MINIMUM WAGE

ALWU's first campaign was to ensure law firms actually complied with the law and paid its workers at least minimum wage. 

 

This campaign first arose from several self-reports to ALWU from legal workers who were concerned they were working for less than the minimum wage when their hours worked were measured against their salary levels.

The problem was confirmed after ALWU conducted its first Employment Information Survey, where half of respondents who worked in large law firms reported either actually having, or thinking they had, worked for less than the minimum wage.

Read on to find out more about:

The basics

How do I know if I've worked for less than minimum wage?

What counts as work?

What counts as pay?

ALWU's recommendations

The basics

The minimum wage is currently $18.90 per hour, per cl 4 of the Minimum Wage Order 2020.

This means:

  • If you are paid a wage (that is, by the hour), you must be paid at least $18.90 for every hour you work.

  • If you are on a salary paid daily, you must be paid at least:

    • $151.20 per day; and

    • $18.90 for every hour over 8 hours that you work in a day.

  • If you are on a salary paid weekly, you must be paid at least:

    • $756 per week; and​

    • $18.90 for every hour over 40 hours that you work in a week.

  • If you are on a salary paid fortnightly (or longer), you must be paid at least:

    • $1,512 per fortnight; and

    • $18.90 for every hour every 80 hours that you work in a fortnight.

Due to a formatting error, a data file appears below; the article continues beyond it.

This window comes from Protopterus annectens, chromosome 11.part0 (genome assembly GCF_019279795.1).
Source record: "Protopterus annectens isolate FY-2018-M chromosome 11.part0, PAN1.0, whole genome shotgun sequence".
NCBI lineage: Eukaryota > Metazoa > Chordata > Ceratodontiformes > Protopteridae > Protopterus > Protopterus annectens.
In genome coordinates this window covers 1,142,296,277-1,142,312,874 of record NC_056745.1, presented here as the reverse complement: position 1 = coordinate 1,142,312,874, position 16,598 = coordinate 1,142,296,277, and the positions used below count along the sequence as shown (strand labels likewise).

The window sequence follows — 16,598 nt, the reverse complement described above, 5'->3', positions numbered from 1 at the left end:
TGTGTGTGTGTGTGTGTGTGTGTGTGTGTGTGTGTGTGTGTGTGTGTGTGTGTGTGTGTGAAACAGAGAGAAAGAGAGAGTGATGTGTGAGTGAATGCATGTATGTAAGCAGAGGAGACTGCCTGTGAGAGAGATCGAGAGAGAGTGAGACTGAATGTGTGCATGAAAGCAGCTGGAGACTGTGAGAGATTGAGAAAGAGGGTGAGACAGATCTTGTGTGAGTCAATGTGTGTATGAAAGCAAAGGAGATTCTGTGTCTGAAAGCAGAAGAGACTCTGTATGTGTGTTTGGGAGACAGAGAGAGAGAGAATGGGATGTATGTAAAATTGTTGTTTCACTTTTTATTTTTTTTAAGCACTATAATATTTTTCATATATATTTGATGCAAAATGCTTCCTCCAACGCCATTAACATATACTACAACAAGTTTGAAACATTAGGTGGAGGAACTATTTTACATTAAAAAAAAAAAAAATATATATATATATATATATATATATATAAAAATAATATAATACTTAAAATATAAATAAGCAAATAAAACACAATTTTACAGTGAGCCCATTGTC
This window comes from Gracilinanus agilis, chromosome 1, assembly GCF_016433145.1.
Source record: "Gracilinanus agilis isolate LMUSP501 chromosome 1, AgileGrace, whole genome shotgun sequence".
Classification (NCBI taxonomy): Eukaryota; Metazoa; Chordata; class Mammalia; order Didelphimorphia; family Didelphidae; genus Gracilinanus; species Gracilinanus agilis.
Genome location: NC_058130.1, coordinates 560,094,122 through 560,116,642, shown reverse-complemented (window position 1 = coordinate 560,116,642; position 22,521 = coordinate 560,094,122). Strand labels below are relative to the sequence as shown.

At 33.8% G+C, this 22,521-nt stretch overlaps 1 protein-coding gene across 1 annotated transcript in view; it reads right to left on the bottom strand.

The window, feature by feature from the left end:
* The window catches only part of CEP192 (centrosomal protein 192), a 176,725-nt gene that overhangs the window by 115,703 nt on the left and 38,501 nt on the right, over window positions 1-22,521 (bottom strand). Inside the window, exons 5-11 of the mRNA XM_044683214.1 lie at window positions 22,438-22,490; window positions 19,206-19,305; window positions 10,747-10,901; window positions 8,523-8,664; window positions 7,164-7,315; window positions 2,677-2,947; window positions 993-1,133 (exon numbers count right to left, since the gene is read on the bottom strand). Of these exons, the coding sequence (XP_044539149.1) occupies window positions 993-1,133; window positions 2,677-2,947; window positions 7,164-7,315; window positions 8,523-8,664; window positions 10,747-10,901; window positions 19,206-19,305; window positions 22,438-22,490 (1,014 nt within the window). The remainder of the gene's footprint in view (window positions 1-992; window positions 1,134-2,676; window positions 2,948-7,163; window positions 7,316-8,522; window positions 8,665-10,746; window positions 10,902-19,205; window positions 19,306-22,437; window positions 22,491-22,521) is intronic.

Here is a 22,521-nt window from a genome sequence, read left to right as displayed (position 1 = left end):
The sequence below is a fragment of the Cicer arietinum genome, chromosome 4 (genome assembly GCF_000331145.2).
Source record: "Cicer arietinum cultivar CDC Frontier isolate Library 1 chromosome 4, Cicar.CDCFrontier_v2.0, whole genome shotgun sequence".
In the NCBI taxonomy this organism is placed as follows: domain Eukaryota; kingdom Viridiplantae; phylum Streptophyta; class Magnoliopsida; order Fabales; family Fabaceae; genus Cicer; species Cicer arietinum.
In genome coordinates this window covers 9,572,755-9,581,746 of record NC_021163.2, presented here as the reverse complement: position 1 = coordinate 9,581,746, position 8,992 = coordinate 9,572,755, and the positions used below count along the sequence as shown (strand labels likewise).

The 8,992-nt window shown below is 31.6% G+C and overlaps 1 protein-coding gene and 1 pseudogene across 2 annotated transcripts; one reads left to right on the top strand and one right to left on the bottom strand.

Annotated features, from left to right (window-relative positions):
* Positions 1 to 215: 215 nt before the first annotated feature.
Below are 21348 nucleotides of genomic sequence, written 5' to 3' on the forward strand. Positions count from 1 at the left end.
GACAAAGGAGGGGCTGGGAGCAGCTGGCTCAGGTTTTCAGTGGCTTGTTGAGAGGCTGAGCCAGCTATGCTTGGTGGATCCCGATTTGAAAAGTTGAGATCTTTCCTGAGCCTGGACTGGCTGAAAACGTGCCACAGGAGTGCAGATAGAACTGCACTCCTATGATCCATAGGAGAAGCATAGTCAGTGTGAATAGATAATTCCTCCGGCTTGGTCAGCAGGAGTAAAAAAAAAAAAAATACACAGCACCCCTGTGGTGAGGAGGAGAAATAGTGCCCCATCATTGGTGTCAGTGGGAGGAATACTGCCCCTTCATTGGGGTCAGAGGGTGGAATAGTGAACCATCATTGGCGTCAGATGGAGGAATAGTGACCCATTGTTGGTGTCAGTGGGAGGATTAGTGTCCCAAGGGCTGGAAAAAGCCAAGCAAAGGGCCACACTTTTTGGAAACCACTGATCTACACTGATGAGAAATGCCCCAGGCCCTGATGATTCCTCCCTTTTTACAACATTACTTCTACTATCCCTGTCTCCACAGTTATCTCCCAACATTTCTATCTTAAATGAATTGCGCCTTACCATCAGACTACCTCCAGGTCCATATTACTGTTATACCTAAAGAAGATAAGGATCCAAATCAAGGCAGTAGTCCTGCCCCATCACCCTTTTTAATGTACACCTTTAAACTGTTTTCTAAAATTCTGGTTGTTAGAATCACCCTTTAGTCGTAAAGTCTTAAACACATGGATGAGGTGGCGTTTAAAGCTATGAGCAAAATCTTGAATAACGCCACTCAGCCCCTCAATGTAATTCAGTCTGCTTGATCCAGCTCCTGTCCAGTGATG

Note that this is true even if you are contracted to work less than 8 hours a day or 40 hours a week.

Example:

Amy is offered a job.  The contract says she must work 37.5 hours per week.  It also says that her salary will be $36,855, paid weekly at $708.75 per week (before tax and other deductions). 

 

The employer says this is okay because she is being paid $18.90 per hour for the 37.5 hours she is contracted to work per week. 

This is incorrect because the Minimum Wage order simply says that if you are paid weekly, you must be paid $756 per week.  It does not matter that you are contracted to work less than 40 hours per week.

Not also that minimum wage is calculated based on hours worked for the length of your pay period, up to a maximum period of a fortnight.  This means that employers cannot average out the number of hours you worked over a longer period of time to calculate whether they complied with minimum wage law.

Example:

Bob is on a salary of $48,000.  He usually gets paid $1,846.15 every fortnight (before tax and other deductions). 

 

During a particularly busy period, Bob works 11 hours every day for two weeks to meet a complex litigation deadline.  His hours return to normal the next fortnight.

When Bob asks why he was not topped up for his extra hours for that busy fortnight, his employer tells him that they do not need to because he worked fewer hours the following following fortnight, so on average they are still paying him more than minimum wage.

This is incorrect because Bob must be paid the minimum wage per fortnight.  Since he worked 110 hours over that busy fortnight, he was only paid $16.78 per hour for that period.  To comply with the Minimum Wage Act, his employer must pay him an extra $232.85, to get him up to $2,079 ($18.90 x 110 hours) for that fortnight.